In a recent decision, female detention officers brought a disparate-treatment claim under Title VII against their employer for a sex-based scheduling policy that allowed only male officers to receive full weekends off. Prior to this decision, the jurisdiction “limited the universe of actionable adverse employment actions to so-called ‘ultimate employment decisions.’” Those decisions are related solely to hiring, firing, leave, or compensation. Based on this precedent, a panel determined the scheduling policy did not rise to the level of an “ultimate employment decision” and dismissed the complaint. The officers appealed.


The Fifth Circuit chose to go against decades of its own precedent and broaden actionable adverse employment actions to include not only discrimination in hiring, firing, leave, or compensation, but the terms, conditions, or privileges of employment as well. Therefore, the court found the policy of giving male officers full weekends off while denying the same to female officers, qualified as a plausible claim of discrimination. By opening the door to a wider range of Title VII claims, this decision will reverberate throughout the jurisdiction and likely lead to an increase in disparate-treatment claims.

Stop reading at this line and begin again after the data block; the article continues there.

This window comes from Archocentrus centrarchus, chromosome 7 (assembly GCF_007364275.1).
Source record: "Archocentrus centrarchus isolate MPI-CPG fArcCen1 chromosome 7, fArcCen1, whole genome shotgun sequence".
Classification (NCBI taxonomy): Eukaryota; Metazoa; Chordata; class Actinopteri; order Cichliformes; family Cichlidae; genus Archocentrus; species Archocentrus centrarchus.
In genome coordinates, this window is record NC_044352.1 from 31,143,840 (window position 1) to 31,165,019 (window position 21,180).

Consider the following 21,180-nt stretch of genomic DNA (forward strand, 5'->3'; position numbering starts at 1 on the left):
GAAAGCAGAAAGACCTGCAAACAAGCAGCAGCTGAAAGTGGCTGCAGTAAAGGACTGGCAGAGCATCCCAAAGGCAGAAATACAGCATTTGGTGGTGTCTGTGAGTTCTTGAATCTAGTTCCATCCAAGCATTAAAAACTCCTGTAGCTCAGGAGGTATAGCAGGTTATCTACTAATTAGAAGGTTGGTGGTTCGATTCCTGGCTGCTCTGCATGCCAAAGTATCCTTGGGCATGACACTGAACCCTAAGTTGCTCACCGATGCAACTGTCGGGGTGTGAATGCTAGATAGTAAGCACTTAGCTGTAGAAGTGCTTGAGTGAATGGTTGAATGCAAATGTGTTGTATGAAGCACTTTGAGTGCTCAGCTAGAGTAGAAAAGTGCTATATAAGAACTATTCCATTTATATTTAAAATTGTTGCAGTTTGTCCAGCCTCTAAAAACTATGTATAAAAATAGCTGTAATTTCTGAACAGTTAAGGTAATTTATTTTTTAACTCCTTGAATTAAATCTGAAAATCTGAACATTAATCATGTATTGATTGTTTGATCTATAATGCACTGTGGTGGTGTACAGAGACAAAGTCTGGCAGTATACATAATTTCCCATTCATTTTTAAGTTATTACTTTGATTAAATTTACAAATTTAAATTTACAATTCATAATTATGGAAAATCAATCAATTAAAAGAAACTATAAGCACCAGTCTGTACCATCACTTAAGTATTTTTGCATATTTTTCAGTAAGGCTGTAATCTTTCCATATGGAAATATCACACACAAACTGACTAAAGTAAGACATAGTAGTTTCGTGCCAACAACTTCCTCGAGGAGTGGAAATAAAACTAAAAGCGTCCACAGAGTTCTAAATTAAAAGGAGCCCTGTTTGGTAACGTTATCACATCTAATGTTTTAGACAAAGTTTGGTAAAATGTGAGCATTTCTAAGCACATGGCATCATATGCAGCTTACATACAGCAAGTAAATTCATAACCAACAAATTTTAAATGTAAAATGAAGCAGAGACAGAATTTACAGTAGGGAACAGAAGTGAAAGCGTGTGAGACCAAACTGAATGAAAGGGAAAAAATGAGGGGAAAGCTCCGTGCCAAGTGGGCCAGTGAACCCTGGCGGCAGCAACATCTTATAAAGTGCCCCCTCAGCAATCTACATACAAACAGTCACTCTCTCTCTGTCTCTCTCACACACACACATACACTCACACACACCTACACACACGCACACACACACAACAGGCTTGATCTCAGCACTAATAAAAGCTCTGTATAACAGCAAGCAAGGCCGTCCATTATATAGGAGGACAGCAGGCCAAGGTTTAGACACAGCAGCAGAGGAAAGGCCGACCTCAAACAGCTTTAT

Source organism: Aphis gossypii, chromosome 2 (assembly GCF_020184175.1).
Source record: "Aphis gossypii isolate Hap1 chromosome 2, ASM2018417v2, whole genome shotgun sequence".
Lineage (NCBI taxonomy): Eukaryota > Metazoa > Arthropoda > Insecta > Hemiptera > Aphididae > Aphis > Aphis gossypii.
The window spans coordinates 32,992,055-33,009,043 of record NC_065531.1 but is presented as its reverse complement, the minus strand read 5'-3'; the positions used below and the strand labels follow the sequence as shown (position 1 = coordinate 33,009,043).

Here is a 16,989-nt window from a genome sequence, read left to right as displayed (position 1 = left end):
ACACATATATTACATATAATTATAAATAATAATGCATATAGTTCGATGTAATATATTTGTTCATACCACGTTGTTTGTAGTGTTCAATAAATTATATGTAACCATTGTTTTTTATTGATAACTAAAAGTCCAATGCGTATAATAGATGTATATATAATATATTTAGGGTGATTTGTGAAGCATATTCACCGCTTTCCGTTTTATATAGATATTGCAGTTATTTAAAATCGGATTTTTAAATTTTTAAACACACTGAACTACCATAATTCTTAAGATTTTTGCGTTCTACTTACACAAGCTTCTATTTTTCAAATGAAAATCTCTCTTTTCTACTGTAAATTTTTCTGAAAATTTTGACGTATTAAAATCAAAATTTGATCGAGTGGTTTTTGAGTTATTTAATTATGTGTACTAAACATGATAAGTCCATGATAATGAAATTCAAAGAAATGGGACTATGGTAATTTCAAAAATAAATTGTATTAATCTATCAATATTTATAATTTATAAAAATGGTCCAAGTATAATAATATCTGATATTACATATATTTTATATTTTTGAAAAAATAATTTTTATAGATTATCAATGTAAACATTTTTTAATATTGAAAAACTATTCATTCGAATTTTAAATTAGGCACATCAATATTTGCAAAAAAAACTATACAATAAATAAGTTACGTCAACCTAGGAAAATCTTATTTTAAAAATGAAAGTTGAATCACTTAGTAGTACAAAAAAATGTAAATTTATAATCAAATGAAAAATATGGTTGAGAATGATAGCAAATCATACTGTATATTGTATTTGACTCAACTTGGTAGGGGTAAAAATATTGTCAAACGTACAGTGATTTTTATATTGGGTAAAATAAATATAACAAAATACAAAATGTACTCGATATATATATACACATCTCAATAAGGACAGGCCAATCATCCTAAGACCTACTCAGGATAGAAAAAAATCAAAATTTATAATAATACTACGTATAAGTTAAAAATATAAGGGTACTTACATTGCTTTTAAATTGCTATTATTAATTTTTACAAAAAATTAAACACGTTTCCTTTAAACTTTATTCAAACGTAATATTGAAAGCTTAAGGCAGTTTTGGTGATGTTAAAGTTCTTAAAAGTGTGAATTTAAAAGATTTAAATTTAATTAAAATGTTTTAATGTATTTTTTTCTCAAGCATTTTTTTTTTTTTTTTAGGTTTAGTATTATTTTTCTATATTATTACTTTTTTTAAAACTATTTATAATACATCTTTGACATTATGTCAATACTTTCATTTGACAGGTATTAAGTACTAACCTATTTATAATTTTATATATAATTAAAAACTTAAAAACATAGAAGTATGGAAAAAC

Fritton v. Taylor Corp., No. 22-cv-00415 (ECT/TNL), 2023 U.S. Dist. LEXIS 145940 (D. Minn. Aug. 21, 2023).

For a second time, the district court dismissed a lawsuit brought by participants of 401k and profit-sharing plan (the “Plan”) against their employer. This case highlights that raising a “meaningful benchmark” defense or, in other words, arguing that employees failed to identify better alternatives could be a powerful defense in such ERISA litigation.


The employees alleged that the employer violated its fiduciary duty under the Employee Retirement Income Security Act of 1974 (“ERISA”) by allowing the Plan’s investment portfolio to include options with unreasonably high management fees and needlessly expensive share classes and allowing the Plan to retain and underperforming fund.


Even after amending the complaint, the employee had not met the pleading threshold of providing a “meaningful benchmark” that would serve as a sound basis for comparison and aid in the determination of whether the challenged funds were, in fact, excessive or underperforming.


Here, the court sided with the employer because the employees’ complaint failed on various levels. First, the amended complaint failed to allege facts that plausibly showed that the Plan’s recordkeeping fees were unreasonably high by failing to provide plausible comparisons. Such comparison must be prudent; thus, the court rejected the reference to a fund that allegedly underperformed a benchmark that did not exist until five years later.